The very character of God and the heart of his Word is that God is fully and faithfully present to us. On the face of it, faithful presence suggests proximity, but it is much more than this. His faithful presence is an expression of commitment marked by at least four attributes. First, God’s faithful presence implies that he pursues us. A second attribute of God’s faithful presence is his identification with us. A third attribute of his faithful presence is found in the life he offers. Finally—and inextricably intertwined with the preceding—the life he offers is only made possible by his sacrificial love. Pursuit, identification, the offer of life through sacrificial love —this is what God’s faithful presence means.
At root, a theology of faithful presence begins with an acknowledgement of God’s faithful presence to us and that his call upon us is that we be faithfully present to him in return.
As he does not pursue us for instrumental purposes, so we do not pursue him for instrumental purposes. As our creator and redeemer, our highest aim is to be in his presence; worshipping and enjoying him forever.
Faithful presence means that we are to be fully present to each other within the community of faith and fully present to those who are not. Whether within the community of believers or among those outside the church, we imitate our creator and redeemer: we pursue each other, identify with each other, and direct our lives toward the flourishing of each other through sacrificial love.
Second, faithful presence requires that Christians be fully present and committed to their tasks.
Third, faithful presence in the world means that Christians are fully present and committed in their spheres of social influence, whatever they may be: their families, neighborhoods, voluntary activities, and places of work.
As Eric Liddell’s father says to him in the film Chariots of Fire , “What the world needs right now is a muscular Christian—to make them sit up and take notice!” and “Run in God’s name and let the world stand back in wonder!”
This fragmentation is often reinforced by a world of hyperkinetic activity marked by unrelenting interruption and distraction. On the one hand, such conditions foster a technical mastery that prizes speed and agility, and facility with multiple tasks—for example, using e-mail, I-M, the cell phone, the iPod, all the while eating lunch, holding a conversation, or listening to a lecture. But on the other hand, these very same conditions undermine our capacity for silence, depth of thinking, and focused attention. In other words, the context of contemporary life, by its very nature, cultivates a kind of absence in the experience of “being elsewhere.” Faithful presence resists such conditions and the frame of mind it cultivates.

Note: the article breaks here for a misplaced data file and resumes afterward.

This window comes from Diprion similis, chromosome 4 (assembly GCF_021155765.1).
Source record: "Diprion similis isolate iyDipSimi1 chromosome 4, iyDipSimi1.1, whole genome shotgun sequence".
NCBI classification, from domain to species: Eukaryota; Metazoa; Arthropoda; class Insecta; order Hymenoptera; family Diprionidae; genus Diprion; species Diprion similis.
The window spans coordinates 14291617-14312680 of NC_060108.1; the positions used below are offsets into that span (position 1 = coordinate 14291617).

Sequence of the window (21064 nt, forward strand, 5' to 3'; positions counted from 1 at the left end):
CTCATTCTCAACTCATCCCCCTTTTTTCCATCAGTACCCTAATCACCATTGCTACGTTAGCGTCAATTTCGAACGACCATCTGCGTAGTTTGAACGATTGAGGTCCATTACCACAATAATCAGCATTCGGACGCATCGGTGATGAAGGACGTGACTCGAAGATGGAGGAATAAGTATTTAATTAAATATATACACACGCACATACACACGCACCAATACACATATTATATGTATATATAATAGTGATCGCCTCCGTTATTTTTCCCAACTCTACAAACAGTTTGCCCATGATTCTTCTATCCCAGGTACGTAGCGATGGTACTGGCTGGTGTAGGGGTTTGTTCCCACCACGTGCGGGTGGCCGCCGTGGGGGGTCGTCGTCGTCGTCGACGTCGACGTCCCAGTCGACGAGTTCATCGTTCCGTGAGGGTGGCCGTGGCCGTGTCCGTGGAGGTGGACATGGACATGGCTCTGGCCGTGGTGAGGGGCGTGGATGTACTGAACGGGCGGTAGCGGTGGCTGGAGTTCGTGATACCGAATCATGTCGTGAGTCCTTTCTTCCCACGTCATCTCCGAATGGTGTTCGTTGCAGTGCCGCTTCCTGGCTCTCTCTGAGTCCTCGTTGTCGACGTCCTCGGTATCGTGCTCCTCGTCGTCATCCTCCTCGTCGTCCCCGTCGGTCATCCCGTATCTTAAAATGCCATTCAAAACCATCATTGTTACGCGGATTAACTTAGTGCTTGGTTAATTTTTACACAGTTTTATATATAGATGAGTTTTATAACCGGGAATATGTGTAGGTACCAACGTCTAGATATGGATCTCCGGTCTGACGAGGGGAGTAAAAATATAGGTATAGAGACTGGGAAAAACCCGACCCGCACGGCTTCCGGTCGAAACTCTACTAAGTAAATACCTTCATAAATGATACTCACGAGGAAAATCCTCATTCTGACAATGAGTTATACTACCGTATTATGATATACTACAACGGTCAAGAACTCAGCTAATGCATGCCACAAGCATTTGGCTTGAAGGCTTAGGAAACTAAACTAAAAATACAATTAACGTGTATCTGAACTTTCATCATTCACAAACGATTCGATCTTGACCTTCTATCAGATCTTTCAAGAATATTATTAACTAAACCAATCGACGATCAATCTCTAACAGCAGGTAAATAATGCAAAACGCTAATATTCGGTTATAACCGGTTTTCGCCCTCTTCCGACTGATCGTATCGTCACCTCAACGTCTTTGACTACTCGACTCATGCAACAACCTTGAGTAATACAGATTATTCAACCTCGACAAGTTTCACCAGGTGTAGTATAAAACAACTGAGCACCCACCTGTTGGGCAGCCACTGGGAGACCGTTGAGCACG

When our various tasks are done in ways that acknowledge God, God is present and he is glorified. Such tasks may not be redeeming, but they can provide a foretaste of the coming kingdom.
As to our spheres of influence, a theology of faithful presence obligates us to do what we are able, under the sovereignty of God, to shape the patterns of life and work and relationship—that is, the institutions of which our lives are constituted—toward a shalom that seeks the welfare not only of those of the household of God but of all.
The church is to go into all realms of social life: in volunteer and paid labor—skilled and unskilled labor, the crafts, engineering, commerce, art, law, architecture, teaching, health care, and service.
The first obligation for Christians is to listen carefully to opponents and if they are not willing to do so, then Christians should simply be silent. To engage in a war of words is to engage in a symbolic violence that is fundamentally at odds with the gospel.
There is a yearning for a different way, especially among the young; a way that has integrity with the historic truths of the faith and the witness of the Spirit and that is adequate to the challenges of the present moment.
It is essential, in my view, to abandon altogether talk of “redeeming the culture,” “advancing the kingdom,” “building the kingdom,” “transforming the world,” “reclaiming the culture,” “reforming the culture,” and “changing the world.” Christians need to leave such language behind them because it carries too much weight. It implies conquest, take-over, or dominion, which in my view is precisely what God does not call us to pursue—at least not in any conventional, twentieth- or twenty-first-century way of understanding these terms.
It is not likely to happen, but it may be that the healthiest course of action for Christians, on this count, is to be silent for a season and learn how to enact their faith in public through acts of shalom rather than to try again to represent it publicly through law, policy, and political mobilization.
Unity around the core beliefs and practices of Christian faith can only serve the larger purposes of making disciples, on the one hand, and serving the common good, on the other.
If Christians cannot extend grace and love through faithful presence within the body of believers, they certainly will not be able to extend grace to those outside.
As a community and an institution, the church is a plausibility structure and the only one with the resources capable of offering an alternative formation to that offered by popular culture.
Christians, at their best, will neither create a perfect world nor one that is altogether new; but by enacting shalom and seeking it on behalf of all others through the practice of faithful presence, it is possible, just possible, that they will help to make the world a little bit better.